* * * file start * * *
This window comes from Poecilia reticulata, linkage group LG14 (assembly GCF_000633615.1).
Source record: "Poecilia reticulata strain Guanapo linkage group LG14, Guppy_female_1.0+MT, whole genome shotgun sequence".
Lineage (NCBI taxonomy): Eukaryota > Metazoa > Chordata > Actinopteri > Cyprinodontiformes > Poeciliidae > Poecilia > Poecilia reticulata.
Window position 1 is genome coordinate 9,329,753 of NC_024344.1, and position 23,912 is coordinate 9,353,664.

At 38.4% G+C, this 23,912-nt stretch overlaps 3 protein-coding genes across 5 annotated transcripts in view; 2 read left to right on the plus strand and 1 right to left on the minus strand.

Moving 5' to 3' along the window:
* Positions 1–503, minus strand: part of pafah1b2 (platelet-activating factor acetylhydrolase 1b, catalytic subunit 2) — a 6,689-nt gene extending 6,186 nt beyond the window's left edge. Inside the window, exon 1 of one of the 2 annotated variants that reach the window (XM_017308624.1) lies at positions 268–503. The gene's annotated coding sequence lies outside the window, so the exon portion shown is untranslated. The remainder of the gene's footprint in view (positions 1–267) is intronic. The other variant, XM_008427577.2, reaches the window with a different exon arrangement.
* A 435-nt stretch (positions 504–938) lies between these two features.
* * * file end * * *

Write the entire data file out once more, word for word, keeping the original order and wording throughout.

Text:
This window comes from Poecilia reticulata, linkage group LG14 (assembly GCF_000633615.1).
Source record: "Poecilia reticulata strain Guanapo linkage group LG14, Guppy_female_1.0+MT, whole genome shotgun sequence".
Lineage (NCBI taxonomy): Eukaryota > Metazoa > Chordata > Actinopteri > Cyprinodontiformes > Poeciliidae > Poecilia > Poecilia reticulata.
Window position 1 is genome coordinate 9,329,753 of NC_024344.1, and position 23,912 is coordinate 9,353,664.

At 38.4% G+C, this 23,912-nt stretch overlaps 3 protein-coding genes across 5 annotated transcripts in view; 2 read left to right on the plus strand and 1 right to left on the minus strand.

Moving 5' to 3' along the window:
* Positions 1–503, minus strand: part of pafah1b2 (platelet-activating factor acetylhydrolase 1b, catalytic subunit 2) — a 6,689-nt gene extending 6,186 nt beyond the window's left edge. Inside the window, exon 1 of one of the 2 annotated variants that reach the window (XM_017308624.1) lies at positions 268–503. The gene's annotated coding sequence lies outside the window, so the exon portion shown is untranslated. The remainder of the gene's footprint in view (positions 1–267) is intronic. The other variant, XM_008427577.2, reaches the window with a different exon arrangement.
* A 435-nt stretch (positions 504–938) lies between these two features.